Aglaia crassinervia Kurz ex Hiern, in Hook.f. Fl. Brit. Ind. 1 (1875)

Latin for 'with thick venation'.

Aglaia cinerea King
Aglaia pyricarpa Baker.f.
Chisocheton sumatranus Baker.f.

Tree up to 31 m tall, up to 50 cm in diam.; buttresses upwards up to 2 m. outwards up to 30 cm, up to 20 cm thick. Bark smooth, greyishbrown or greyish-green. lenlicellate. sometimes with longitudinal cracks or flaking in small scales; inner hark pale yellow or dark reddish-brown or pink with white latex from cambium region; sapwood yellow, orange or pale brown, sometimes turning purple near the heart; latex white. Twigs fairly stout with numerous yellowish-brown or orange brown, peltate scales which are entire or have a fimbriate margin, with white latex. Leaves imparipinnate, up to I m long and 70 cm wide; petiole up to 20 cm long, petiole, rachis and petiolules with indumentum like the twigs. Leaflets 1 1-15(-17), 7-35 by 4-12 cm. often greyish-green when dry, acuminate-caudate at the apex, rounded or cuneate at the slightly asymmetrical base, upper surface w ith numerous almost white scales when young, glabrescent. usually rugulose and w ilh numerous pits and lower surface usually pitted, with numerous scales like those on the twigs on the midrib, veins and surface in between on the lower surface; veins 7-19 on each side of the midrib; petiolules up to 1 .5 cm. Male inflorescence up to 50 cm long and 60 cm wide. Female innorescence up to 30 cm long, peduncle, rachis and branches with indumentum like the twigs. Flowers subglobose, c. 1.5 mm in diam., fragrant; pedicels up to 1.5 mm. Calyx usually densely covered with scales like those on the twigs. Petals 5. Staminal tube 2/3-3/4 the length of the corolla, subglobose. with a wide aperture 0.4-0.5 mm across, entire; anthers 5, ovoid, 1 /2-2/3 length of the slaminal tube, inserted 1/3-1/2 the way up the tube and protruding through the aperture. Infructescence up to 30 cm long and 20 em wide, with up to 50 fruits. Fruits 5.5-6 cm iong and 3.5-4 cm in diam., subglobosc or pyriform, dull green, grey, brown or blackish-purple, becoming yellow or orange when ripe; pericarp woody, 1 mm thick, densely covered with scales like those on the twigs on the outside; stalk stout, up to 2 cm long and 1 cm wide. Locules 1 or 2, each containing or 1 seed. Seed with aril 2.5-3 cm long, 1.5-1.7 cm wide and 1-1.8 cm thick; aril transparent, reddish-brown, slightly sour. [from Flora Malesiana]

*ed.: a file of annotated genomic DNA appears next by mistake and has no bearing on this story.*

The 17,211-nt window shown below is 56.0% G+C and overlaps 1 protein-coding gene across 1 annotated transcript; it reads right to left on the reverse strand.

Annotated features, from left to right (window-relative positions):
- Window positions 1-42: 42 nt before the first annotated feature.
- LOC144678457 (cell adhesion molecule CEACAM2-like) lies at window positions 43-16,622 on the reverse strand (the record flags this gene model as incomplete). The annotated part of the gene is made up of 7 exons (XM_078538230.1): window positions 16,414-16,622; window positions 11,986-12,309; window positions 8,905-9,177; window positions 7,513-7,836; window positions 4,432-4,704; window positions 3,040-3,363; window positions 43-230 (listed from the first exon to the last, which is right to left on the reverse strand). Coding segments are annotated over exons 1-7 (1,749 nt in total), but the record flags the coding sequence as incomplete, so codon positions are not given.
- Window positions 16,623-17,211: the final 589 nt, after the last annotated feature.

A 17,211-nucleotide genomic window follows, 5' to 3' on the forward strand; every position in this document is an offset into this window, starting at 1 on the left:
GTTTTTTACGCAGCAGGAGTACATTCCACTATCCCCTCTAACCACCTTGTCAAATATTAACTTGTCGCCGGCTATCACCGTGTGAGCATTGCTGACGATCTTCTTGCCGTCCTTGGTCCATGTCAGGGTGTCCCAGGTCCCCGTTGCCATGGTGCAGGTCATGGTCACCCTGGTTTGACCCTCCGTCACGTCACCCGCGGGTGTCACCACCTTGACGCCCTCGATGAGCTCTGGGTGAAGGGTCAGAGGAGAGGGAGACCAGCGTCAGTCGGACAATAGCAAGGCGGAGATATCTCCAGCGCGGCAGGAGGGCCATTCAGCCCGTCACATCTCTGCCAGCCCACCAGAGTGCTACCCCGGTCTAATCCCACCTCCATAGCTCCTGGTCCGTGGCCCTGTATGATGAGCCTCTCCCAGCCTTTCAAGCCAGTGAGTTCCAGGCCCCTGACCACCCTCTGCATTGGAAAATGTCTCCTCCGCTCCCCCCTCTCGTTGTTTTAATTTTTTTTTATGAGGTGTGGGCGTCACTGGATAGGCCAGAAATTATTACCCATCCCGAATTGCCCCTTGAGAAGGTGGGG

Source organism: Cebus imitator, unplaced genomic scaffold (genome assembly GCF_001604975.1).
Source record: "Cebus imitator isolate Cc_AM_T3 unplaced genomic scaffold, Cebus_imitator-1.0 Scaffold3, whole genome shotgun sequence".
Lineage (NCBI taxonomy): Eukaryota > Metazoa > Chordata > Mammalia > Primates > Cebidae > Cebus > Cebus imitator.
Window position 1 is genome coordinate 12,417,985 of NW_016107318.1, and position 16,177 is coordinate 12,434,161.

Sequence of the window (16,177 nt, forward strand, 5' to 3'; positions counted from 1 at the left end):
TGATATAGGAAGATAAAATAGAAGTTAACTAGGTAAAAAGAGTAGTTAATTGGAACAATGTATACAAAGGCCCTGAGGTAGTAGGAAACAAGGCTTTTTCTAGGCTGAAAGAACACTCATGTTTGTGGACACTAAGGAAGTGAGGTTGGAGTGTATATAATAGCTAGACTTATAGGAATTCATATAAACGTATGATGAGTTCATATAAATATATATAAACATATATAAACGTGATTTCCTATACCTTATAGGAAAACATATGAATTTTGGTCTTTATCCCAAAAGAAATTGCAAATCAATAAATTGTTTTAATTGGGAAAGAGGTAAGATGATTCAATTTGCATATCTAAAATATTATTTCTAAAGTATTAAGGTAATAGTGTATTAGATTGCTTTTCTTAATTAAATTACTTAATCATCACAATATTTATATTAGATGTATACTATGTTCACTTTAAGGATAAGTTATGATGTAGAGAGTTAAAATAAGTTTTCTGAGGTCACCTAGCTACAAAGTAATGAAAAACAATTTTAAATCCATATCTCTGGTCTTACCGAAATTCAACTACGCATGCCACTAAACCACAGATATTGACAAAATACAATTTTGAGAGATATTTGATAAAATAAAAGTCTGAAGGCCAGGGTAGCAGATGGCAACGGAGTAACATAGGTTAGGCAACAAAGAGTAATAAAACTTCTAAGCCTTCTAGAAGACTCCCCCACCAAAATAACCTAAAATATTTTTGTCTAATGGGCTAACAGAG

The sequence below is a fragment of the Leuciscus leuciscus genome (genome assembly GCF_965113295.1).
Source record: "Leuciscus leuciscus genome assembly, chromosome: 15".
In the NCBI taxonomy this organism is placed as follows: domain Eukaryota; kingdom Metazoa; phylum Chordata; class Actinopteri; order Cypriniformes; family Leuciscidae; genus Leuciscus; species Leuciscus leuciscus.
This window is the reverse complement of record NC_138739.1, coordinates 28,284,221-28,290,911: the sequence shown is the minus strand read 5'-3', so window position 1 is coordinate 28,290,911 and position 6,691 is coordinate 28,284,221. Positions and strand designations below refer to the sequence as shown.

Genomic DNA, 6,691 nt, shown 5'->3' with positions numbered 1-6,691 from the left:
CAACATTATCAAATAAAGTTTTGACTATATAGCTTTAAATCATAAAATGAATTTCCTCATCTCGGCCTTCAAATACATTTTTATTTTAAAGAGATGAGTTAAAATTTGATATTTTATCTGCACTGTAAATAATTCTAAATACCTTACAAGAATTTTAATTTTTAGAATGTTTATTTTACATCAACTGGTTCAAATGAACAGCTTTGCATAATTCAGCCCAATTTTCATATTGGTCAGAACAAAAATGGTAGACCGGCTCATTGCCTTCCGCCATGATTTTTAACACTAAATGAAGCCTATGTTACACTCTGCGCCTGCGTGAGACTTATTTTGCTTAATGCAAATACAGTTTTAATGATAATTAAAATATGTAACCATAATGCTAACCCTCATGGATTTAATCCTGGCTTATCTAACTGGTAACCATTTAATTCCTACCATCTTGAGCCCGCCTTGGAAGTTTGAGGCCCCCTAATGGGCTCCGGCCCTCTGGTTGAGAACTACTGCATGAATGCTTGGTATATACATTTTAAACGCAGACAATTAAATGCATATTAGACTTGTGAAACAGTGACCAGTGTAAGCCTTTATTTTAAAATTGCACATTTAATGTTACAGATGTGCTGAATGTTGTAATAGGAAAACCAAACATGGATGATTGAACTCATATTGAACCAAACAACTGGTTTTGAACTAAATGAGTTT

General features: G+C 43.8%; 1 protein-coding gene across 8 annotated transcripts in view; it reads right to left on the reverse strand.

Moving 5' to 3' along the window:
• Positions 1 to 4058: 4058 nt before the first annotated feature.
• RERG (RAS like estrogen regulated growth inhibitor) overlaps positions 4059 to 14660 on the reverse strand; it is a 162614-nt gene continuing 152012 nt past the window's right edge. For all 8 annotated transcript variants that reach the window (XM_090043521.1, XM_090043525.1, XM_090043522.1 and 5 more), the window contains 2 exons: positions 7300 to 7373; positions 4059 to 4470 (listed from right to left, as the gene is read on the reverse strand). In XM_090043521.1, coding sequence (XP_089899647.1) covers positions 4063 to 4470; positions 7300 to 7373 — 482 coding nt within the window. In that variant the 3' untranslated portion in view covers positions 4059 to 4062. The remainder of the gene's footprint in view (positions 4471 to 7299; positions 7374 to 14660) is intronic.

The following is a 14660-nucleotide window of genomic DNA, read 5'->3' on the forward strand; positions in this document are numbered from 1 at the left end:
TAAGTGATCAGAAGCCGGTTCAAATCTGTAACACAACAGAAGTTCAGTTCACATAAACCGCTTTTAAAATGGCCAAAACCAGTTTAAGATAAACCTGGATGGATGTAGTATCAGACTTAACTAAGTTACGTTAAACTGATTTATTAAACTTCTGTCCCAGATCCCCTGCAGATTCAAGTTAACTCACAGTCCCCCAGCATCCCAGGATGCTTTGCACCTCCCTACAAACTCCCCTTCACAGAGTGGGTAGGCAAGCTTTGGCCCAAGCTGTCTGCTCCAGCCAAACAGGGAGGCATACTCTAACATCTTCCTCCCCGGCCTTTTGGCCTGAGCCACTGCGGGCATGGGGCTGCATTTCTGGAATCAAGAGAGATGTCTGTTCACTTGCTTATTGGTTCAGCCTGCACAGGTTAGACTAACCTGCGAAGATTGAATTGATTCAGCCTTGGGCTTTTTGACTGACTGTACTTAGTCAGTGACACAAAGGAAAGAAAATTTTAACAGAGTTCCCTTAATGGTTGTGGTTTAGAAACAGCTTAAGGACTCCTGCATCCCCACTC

In undisturbed mixed dipterocarp forests up to 1570 m altitude. On hillsides and ridges, but also common along rivers, streams and in seasonal swamps. On acidic rock, basalt, sandstone, clay to sandy soils. The fruits are eaten by monkeys.

Nicobar Islands, Burma, Thailand, Peninsular Malaysia, Sumatra, Borneo, Philippines.

Local names
Borneo: Lansat-lansat, Lantupak, Lantupuk, Segara, Sigirah.